Girls' Soccer: Concussion Risk

Researchers report that among high school soccer players,
concussions are more commonly reported in girls than boys.

Their findings include:


  • Concussions are more commonly reported for girls than boys in high school
    and college sports played by both sexes.

  • Girls' soccer ranks second only to boys' football for reported concussions
    among the high school sports studied.


Those findings are due to appear in the winter edition of the Journal of
Athletic Training
.

The researchers included Dawn Comstock, PhD, of Ohio State University and
Nationwide Children's Hospital in Columbus, Ohio.




Student Athletes' Concussions



Comstock's team focused on nine sports: boys' football, soccer, basketball,
wrestling, and baseball; and girls' soccer, volleyball, basketball, and
softball.

The researchers reviewed data on student athletes' injuries for those sports
at 100 U.S. high schools and 180 U.S. colleges during the 2005-2006 school
year. B

Every week, the schools' athletic trainers reported injuries sustained
during practice or competition that required medical attention and restricted
the athlete's play for at least a day.

The data show a grand total of 4,431 injuries -- roughly 9% of which were
concussions -- among the high school athletes.

The top four sports for concussions were:


  • Football

  • Girls' soccer

  • Boys' soccer

  • Girls' basketball


The No. 1 concussion cause for all nine sports: Contact with another player.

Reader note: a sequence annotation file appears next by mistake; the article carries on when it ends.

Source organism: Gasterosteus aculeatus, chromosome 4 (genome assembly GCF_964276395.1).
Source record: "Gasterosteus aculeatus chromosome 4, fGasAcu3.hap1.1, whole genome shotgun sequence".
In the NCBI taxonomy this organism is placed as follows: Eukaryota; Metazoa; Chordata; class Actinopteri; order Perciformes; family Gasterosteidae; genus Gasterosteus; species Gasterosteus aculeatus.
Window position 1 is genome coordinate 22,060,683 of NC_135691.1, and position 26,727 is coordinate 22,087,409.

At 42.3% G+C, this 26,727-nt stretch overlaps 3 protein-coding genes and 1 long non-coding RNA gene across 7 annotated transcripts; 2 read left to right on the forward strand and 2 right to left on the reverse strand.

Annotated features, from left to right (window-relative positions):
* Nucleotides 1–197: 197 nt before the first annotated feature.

For soccer players -- girls and boys alike -- heading a soccer ball was also
risky.

The overall findings also held true for the college athletes.




Girls at More Risk?



Comstock and colleagues weren't standing on the sidelines at practices and
games, screening players for concussions.

It's possible that athletic trainers paid more attention to girls' injuries
or that boys were less likely to report symptoms.

"Traditionally, U.S. society has tended to be more protective of female
athletes," write the researchers. "This may lead coaches, athletic
trainers, and parents to treat head injuries in female athletes more seriously
or to delay their return to play."

Playing hurt or rushing back from injury is a bad call, Comstock's team
notes.

They urge people to take athletes' head injuries seriously and allow
adequate recovery time, regardless of the player's sex.



By Miranda Hitti
Reviewed by Louise Chang
B)2005-2006 WebMD, Inc. All rights reserved

Comments